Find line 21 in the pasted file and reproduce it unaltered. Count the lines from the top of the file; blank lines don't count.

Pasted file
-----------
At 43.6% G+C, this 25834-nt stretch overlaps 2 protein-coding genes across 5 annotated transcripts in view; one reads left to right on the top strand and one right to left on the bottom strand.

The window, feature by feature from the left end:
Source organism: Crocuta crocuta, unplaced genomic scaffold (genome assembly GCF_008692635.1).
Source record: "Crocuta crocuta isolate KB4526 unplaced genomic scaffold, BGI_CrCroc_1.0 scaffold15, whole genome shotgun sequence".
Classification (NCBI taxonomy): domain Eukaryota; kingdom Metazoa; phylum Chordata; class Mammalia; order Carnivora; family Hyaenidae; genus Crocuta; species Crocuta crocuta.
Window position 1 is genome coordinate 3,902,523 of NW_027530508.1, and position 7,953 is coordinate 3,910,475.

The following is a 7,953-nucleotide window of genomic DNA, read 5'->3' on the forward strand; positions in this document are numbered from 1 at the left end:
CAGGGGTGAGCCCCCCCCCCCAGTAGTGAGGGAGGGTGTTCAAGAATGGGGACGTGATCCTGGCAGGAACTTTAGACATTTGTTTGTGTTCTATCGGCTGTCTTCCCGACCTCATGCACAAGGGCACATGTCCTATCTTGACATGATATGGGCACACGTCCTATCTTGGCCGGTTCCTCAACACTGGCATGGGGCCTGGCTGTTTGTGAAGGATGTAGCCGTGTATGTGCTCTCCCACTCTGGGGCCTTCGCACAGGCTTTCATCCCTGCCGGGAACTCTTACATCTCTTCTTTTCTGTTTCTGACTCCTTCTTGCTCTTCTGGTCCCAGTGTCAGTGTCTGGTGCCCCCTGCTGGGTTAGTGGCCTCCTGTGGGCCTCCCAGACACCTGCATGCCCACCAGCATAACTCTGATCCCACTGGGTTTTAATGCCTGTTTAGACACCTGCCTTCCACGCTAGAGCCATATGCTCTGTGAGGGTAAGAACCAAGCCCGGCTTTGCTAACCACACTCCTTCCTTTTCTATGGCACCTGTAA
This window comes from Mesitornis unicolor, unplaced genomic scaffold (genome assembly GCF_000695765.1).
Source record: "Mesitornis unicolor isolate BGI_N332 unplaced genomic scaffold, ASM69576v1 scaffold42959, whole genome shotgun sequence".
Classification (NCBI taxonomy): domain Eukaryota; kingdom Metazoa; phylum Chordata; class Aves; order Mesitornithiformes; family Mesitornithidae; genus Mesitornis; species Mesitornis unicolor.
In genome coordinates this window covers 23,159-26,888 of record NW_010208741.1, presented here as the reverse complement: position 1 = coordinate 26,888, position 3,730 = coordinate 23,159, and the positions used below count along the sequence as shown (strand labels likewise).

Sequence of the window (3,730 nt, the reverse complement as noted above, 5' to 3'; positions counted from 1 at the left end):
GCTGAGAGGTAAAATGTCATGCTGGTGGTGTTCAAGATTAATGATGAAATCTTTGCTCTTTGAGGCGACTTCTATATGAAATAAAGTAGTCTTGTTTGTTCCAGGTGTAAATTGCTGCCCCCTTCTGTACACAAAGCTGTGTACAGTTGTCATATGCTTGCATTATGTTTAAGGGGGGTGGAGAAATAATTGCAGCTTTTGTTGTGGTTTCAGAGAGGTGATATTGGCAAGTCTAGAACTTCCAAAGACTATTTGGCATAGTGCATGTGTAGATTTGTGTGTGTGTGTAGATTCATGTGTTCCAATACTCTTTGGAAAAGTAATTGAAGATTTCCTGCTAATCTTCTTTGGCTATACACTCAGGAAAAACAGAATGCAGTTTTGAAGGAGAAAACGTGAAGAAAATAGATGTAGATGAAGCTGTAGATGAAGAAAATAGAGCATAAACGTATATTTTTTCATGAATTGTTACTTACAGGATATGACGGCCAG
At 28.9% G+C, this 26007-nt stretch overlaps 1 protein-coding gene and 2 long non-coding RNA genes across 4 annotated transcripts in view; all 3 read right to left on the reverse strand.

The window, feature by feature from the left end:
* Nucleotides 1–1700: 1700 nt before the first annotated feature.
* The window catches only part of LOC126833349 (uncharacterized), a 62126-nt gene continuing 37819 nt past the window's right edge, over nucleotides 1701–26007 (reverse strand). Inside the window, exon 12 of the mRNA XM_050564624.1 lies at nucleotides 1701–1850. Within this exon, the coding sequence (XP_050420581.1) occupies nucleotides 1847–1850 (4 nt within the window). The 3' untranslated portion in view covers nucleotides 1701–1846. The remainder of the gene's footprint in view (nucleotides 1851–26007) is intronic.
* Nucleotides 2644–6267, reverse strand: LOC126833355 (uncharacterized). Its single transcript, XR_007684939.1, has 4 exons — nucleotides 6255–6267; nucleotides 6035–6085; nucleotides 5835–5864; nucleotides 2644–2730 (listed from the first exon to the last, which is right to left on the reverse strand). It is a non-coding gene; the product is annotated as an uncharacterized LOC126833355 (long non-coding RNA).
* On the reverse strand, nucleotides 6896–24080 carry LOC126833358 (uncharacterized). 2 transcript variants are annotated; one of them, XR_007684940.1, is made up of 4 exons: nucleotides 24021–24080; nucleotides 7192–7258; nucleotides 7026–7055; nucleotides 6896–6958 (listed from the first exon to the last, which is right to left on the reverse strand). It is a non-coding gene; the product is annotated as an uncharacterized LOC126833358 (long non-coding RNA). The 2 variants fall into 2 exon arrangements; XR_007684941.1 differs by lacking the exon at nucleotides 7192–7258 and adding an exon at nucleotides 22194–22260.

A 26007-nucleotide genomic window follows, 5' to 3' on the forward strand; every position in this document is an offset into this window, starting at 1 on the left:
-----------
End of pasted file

A 26007-nucleotide genomic window follows, 5' to 3' on the forward strand; every position in this document is an offset into this window, starting at 1 on the left: